These were days when the music press was perceived to be all-powerful in paving the way to radio airplay, and chart success. Thus, in the days before the robotic marketing of streams, deals were struck in the shadiest circumstances. For instance, I vaguely remember being slipped an advance cassette of Oasis’ Christmas single for ’94, Whatever, in the bleary wee hours midweek at a Soho transvestite bar otherwise empty of customers.

By the following September, they may have lost the media-hyped tussle with Blur to get to Number One with the single Some Might Say, but everyone knew that, even if they’d lost that battle, they’d certainly win the war in the long run.

In August ’95, following a mega-show at Sheffield Arena and a Friday-headlining set at Glastonbury, the same publicist from the bar had played me and a few mutual friends some tracks from the album round at his place. These didn’t include Wonderwall, which was one of the last songs Noel wrote for the record, as it documented his newfound romance with Meg Mathews (soon to become his first wife), and was obviously still being scrubbed up above-and-beyond, as the potential world-beater up their sleeve.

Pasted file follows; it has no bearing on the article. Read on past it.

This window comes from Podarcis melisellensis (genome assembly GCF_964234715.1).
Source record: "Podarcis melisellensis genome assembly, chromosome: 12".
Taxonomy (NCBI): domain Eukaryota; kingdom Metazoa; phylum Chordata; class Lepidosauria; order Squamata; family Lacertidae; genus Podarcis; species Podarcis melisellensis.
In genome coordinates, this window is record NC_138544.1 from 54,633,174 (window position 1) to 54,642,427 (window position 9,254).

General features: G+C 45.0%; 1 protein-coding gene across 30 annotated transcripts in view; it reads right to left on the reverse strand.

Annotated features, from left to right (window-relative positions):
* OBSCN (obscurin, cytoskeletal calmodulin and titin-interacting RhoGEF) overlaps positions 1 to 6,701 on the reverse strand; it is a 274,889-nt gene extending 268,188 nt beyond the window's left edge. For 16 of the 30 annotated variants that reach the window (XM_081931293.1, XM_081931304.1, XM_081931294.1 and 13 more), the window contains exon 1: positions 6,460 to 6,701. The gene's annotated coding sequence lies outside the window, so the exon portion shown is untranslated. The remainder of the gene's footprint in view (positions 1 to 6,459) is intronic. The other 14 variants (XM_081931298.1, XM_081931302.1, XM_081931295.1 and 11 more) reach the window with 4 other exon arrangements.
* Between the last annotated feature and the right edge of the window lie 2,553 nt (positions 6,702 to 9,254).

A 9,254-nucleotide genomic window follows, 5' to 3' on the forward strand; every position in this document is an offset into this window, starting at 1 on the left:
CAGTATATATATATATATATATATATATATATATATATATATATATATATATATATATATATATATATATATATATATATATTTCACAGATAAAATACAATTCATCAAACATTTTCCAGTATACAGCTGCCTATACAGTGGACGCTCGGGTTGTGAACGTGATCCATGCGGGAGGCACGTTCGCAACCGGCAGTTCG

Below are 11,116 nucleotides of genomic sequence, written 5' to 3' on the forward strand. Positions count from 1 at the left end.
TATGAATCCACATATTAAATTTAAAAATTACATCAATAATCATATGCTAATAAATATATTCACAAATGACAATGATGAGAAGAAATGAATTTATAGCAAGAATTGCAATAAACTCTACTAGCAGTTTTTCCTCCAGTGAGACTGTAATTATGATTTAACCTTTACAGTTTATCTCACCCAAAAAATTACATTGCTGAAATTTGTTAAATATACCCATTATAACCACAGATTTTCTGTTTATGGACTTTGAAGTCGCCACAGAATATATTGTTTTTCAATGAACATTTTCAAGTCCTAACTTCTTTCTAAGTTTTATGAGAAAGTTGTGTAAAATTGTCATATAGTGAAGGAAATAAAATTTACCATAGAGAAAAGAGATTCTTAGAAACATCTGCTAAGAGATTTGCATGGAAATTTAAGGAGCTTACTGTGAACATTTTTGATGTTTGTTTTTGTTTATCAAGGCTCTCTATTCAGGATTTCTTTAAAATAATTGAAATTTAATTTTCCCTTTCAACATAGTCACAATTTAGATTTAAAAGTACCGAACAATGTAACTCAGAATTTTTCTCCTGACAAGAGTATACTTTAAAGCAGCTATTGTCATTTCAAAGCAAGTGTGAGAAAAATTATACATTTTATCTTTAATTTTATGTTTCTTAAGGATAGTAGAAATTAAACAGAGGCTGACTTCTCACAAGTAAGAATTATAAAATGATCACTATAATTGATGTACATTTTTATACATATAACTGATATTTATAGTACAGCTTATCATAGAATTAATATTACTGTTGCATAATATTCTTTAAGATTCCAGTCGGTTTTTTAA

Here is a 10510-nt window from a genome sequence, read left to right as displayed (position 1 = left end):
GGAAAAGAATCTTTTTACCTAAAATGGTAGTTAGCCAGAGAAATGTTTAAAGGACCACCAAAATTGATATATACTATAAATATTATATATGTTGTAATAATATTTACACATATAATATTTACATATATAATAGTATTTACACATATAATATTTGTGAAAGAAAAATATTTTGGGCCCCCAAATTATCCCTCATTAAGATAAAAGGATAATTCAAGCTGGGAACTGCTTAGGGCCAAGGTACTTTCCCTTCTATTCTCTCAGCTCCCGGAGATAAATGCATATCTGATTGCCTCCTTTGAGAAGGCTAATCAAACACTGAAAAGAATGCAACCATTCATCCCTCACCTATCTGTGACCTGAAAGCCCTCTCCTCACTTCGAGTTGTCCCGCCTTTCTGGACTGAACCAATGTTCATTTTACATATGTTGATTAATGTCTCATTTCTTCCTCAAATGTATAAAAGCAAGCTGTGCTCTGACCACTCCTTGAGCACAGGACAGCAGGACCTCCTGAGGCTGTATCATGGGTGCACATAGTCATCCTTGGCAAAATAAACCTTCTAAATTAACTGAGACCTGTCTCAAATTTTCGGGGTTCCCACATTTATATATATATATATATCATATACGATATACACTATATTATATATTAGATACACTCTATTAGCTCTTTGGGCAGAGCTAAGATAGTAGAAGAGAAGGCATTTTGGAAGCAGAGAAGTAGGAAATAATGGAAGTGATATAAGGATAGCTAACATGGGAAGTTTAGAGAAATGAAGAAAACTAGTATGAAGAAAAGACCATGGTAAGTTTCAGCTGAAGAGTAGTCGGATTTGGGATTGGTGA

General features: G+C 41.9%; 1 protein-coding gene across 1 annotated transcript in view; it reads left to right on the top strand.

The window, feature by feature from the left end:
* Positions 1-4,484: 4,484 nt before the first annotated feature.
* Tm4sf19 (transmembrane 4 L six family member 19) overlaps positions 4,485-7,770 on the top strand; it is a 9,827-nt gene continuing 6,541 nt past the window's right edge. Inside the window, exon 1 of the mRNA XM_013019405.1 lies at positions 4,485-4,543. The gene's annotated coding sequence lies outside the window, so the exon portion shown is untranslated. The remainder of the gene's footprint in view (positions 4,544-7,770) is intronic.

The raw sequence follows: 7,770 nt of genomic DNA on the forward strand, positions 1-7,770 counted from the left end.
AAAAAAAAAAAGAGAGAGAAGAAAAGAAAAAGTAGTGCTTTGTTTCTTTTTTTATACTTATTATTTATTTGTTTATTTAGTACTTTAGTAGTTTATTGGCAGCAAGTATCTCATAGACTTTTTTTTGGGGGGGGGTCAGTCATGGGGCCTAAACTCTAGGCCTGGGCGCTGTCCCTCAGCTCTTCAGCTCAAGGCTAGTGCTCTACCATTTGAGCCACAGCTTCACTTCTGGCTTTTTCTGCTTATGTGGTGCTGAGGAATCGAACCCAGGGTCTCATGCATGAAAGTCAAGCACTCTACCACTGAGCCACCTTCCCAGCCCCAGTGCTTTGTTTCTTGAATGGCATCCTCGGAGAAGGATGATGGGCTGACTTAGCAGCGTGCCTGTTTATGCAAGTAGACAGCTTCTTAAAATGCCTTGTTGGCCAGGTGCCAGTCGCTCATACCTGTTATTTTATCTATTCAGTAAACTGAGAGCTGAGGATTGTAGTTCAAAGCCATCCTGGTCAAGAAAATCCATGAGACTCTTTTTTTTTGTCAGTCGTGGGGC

Even without Wonderwall, the step up from the punkier strains of Definitely Maybe beggared belief: the PR warned that Champagne Supernova in particular was going to blow everyone’s minds, and after its succession of exhilarating choruses and then its blissful, water-lapping coda, there was a disbelieving silence in the room for half a minute, as the handful present pondered its epically scaled ambitions – like The Who’s Quadrophenia on steroids. 

Don’t Look Back In Anger, meanwhile, prompted everyone to laugh out loud at the sheer nonchalance of its catchiness and devil-may-care lyrics. It instantly sounded like the biggest hit of the next five years. Suddenly, you thought: could these swaggering, permanently bickering Mancunian nutcases really go all the way?